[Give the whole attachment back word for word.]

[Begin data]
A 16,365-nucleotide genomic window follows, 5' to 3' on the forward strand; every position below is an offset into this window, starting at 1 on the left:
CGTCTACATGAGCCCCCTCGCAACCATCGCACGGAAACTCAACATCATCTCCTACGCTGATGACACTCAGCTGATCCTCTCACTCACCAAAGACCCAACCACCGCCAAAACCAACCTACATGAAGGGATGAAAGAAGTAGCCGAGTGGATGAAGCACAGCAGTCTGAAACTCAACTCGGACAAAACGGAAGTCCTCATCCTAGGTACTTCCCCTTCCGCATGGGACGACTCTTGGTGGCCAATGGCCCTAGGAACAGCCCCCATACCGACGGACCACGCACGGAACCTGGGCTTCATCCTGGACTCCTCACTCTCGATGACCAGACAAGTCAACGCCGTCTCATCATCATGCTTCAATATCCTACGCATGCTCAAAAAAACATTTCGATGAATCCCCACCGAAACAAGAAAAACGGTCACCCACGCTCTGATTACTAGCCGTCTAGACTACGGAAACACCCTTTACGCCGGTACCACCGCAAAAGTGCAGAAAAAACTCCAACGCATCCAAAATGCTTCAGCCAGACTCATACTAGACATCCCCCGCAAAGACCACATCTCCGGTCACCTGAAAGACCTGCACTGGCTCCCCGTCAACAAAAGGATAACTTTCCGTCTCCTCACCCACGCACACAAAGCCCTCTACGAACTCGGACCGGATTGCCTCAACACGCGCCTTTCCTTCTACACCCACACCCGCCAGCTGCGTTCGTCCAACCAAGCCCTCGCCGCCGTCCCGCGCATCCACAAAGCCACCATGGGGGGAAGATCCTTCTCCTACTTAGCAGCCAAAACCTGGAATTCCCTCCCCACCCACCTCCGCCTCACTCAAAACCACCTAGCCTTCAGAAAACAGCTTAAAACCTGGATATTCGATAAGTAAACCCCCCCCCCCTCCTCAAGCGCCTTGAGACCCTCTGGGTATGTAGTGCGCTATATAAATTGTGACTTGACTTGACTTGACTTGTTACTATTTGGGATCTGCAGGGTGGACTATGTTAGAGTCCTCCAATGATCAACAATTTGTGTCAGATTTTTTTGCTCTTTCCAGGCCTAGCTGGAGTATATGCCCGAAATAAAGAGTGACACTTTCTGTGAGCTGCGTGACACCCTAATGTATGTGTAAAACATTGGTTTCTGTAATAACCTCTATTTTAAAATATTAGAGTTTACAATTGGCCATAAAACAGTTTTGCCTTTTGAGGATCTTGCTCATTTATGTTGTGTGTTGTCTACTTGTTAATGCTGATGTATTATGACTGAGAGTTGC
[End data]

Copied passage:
A 16,365-nucleotide genomic window follows, 5' to 3' on the forward strand; every position below is an offset into this window, starting at 1 on the left:
CGTCTACATGAGCCCCCTCGCAACCATCGCACGGAAACTCAACATCATCTCCTACGCTGATGACACTCAGCTGATCCTCTCACTCACCAAAGACCCAACCACCGCCAAAACCAACCTACATGAAGGGATGAAAGAAGTAGCCGAGTGGATGAAGCACAGCAGTCTGAAACTCAACTCGGACAAAACGGAAGTCCTCATCCTAGGTACTTCCCCTTCCGCATGGGACGACTCTTGGTGGCCAATGGCCCTAGGAACAGCCCCCATACCGACGGACCACGCACGGAACCTGGGCTTCATCCTGGACTCCTCACTCTCGATGACCAGACAAGTCAACGCCGTCTCATCATCATGCTTCAATATCCTACGCATGCTCAAAAAAACATTTCGATGAATCCCCACCGAAACAAGAAAAACGGTCACCCACGCTCTGATTACTAGCCGTCTAGACTACGGAAACACCCTTTACGCCGGTACCACCGCAAAAGTGCAGAAAAAACTCCAACGCATCCAAAATGCTTCAGCCAGACTCATACTAGACATCCCCCGCAAAGACCACATCTCCGGTCACCTGAAAGACCTGCACTGGCTCCCCGTCAACAAAAGGATAACTTTCCGTCTCCTCACCCACGCACACAAAGCCCTCTACGAACTCGGACCGGATTGCCTCAACACGCGCCTTTCCTTCTACACCCACACCCGCCAGCTGCGTTCGTCCAACCAAGCCCTCGCCGCCGTCCCGCGCATCCACAAAGCCACCATGGGGGGAAGATCCTTCTCCTACTTAGCAGCCAAAACCTGGAATTCCCTCCCCACCCACCTCCGCCTCACTCAAAACCACCTAGCCTTCAGAAAACAGCTTAAAACCTGGATATTCGATAAGTAAACCCCCCCCCCCTCCTCAAGCGCCTTGAGACCCTCTGGGTATGTAGTGCGCTATATAAATTGTGACTTGACTTGACTTGACTTGTTACTATTTGGGATCTGCAGGGTGGACTATGTTAGAGTCCTCCAATGATCAACAATTTGTGTCAGATTTTTTTGCTCTTTCCAGGCCTAGCTGGAGTATATGCCCGAAATAAAGAGTGACACTTTCTGTGAGCTGCGTGACACCCTAATGTATGTGTAAAACATTGGTTTCTGTAATAACCTCTATTTTAAAATATTAGAGTTTACAATTGGCCATAAAACAGTTTTGCCTTTTGAGGATCTTGCTCATTTATGTTGTGTGTTGTCTACTTGTTAATGCTGATGTATTATGACTGAGAGTTGC